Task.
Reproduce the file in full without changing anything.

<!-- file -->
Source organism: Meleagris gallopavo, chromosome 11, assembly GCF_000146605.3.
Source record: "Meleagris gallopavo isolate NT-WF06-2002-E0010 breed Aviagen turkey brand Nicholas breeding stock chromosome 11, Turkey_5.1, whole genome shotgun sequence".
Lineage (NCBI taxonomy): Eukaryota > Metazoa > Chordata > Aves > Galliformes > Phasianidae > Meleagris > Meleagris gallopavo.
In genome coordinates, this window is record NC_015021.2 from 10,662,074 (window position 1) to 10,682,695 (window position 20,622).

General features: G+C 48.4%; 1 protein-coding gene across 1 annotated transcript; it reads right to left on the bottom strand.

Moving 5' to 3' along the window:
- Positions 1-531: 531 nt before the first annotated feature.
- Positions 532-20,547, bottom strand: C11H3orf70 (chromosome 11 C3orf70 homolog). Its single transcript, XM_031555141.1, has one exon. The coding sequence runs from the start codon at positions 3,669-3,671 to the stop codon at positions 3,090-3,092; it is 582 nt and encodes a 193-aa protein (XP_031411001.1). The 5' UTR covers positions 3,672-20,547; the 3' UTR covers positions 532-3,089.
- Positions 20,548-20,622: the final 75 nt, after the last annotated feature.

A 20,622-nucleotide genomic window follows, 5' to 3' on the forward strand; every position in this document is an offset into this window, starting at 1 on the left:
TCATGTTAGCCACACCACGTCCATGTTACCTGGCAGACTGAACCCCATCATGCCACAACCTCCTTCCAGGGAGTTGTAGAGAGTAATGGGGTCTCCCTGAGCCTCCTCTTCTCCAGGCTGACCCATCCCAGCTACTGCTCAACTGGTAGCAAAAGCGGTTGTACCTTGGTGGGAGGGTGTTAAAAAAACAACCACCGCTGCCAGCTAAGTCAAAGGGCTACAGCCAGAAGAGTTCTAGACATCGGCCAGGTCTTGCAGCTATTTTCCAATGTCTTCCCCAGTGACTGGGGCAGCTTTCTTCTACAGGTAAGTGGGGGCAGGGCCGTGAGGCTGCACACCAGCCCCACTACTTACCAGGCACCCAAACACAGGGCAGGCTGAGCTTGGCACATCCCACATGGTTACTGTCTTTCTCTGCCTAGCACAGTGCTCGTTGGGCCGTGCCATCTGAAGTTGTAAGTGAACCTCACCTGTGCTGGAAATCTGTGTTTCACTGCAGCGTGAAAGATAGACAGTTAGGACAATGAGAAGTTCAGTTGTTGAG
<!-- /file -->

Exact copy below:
Source organism: Meleagris gallopavo, chromosome 11, assembly GCF_000146605.3.
Source record: "Meleagris gallopavo isolate NT-WF06-2002-E0010 breed Aviagen turkey brand Nicholas breeding stock chromosome 11, Turkey_5.1, whole genome shotgun sequence".
Lineage (NCBI taxonomy): Eukaryota > Metazoa > Chordata > Aves > Galliformes > Phasianidae > Meleagris > Meleagris gallopavo.
In genome coordinates, this window is record NC_015021.2 from 10,662,074 (window position 1) to 10,682,695 (window position 20,622).

General features: G+C 48.4%; 1 protein-coding gene across 1 annotated transcript; it reads right to left on the bottom strand.

Moving 5' to 3' along the window:
- Positions 1-531: 531 nt before the first annotated feature.
- Positions 532-20,547, bottom strand: C11H3orf70 (chromosome 11 C3orf70 homolog). Its single transcript, XM_031555141.1, has one exon. The coding sequence runs from the start codon at positions 3,669-3,671 to the stop codon at positions 3,090-3,092; it is 582 nt and encodes a 193-aa protein (XP_031411001.1). The 5' UTR covers positions 3,672-20,547; the 3' UTR covers positions 532-3,089.
- Positions 20,548-20,622: the final 75 nt, after the last annotated feature.

A 20,622-nucleotide genomic window follows, 5' to 3' on the forward strand; every position in this document is an offset into this window, starting at 1 on the left:
TCATGTTAGCCACACCACGTCCATGTTACCTGGCAGACTGAACCCCATCATGCCACAACCTCCTTCCAGGGAGTTGTAGAGAGTAATGGGGTCTCCCTGAGCCTCCTCTTCTCCAGGCTGACCCATCCCAGCTACTGCTCAACTGGTAGCAAAAGCGGTTGTACCTTGGTGGGAGGGTGTTAAAAAAACAACCACCGCTGCCAGCTAAGTCAAAGGGCTACAGCCAGAAGAGTTCTAGACATCGGCCAGGTCTTGCAGCTATTTTCCAATGTCTTCCCCAGTGACTGGGGCAGCTTTCTTCTACAGGTAAGTGGGGGCAGGGCCGTGAGGCTGCACACCAGCCCCACTACTTACCAGGCACCCAAACACAGGGCAGGCTGAGCTTGGCACATCCCACATGGTTACTGTCTTTCTCTGCCTAGCACAGTGCTCGTTGGGCCGTGCCATCTGAAGTTGTAAGTGAACCTCACCTGTGCTGGAAATCTGTGTTTCACTGCAGCGTGAAAGATAGACAGTTAGGACAATGAGAAGTTCAGTTGTTGAG